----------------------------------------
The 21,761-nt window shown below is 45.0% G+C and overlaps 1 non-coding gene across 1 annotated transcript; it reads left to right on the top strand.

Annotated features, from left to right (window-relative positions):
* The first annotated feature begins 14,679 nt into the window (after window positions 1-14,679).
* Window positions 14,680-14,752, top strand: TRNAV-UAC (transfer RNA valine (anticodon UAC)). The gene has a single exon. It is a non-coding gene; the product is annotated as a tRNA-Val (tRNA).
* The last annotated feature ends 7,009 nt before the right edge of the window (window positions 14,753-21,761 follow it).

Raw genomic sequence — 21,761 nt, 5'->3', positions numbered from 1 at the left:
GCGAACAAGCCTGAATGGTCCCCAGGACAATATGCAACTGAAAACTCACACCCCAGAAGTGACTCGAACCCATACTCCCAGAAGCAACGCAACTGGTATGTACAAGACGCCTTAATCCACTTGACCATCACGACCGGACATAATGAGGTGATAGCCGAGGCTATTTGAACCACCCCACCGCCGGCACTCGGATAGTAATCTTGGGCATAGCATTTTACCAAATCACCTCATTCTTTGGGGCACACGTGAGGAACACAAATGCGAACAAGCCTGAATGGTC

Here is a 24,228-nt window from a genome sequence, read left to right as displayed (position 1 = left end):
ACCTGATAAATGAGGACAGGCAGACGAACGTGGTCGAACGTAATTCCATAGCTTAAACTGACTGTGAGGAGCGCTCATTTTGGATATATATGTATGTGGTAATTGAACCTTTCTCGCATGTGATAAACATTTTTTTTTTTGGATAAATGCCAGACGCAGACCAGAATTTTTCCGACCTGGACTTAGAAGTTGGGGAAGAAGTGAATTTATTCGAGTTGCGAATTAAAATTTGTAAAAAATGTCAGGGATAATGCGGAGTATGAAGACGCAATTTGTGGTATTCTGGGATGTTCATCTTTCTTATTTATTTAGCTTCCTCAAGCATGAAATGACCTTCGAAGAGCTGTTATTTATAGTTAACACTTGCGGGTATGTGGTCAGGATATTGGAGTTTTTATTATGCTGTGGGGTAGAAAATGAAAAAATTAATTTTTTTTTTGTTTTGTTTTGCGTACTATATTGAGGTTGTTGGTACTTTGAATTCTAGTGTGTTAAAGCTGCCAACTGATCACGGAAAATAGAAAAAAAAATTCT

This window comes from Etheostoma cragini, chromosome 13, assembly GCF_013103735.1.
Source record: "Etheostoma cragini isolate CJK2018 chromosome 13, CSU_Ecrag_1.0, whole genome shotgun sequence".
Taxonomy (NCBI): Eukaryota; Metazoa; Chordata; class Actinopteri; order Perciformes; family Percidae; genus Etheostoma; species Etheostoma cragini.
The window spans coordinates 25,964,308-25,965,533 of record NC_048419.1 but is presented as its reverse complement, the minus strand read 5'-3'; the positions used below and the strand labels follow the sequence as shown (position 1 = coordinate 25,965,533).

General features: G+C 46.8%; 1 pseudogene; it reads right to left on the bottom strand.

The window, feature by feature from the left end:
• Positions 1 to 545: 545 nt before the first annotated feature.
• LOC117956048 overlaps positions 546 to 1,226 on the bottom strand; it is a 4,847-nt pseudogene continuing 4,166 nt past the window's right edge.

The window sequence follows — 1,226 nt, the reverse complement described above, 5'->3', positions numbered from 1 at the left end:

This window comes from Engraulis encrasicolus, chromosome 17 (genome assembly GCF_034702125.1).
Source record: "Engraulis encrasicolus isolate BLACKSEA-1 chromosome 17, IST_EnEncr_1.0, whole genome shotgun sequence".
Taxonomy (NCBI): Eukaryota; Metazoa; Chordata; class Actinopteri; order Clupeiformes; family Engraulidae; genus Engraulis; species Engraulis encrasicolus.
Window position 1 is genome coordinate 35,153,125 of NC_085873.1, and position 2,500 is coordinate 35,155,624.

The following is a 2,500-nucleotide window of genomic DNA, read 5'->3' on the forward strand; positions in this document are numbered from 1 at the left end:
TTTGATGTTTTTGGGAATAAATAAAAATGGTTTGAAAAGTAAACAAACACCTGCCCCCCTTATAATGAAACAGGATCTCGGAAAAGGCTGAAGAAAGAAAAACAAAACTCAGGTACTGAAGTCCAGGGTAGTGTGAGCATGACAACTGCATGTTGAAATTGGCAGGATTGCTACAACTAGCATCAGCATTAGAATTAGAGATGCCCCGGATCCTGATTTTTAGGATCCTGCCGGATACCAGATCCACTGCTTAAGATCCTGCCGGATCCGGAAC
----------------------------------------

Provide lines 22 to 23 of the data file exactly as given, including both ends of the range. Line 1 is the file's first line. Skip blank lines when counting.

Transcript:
Window position 1 is genome coordinate 35,153,125 of NC_085873.1, and position 2,500 is coordinate 35,155,624.

The following is a 2,500-nucleotide window of genomic DNA, read 5'->3' on the forward strand; positions in this document are numbered from 1 at the left end: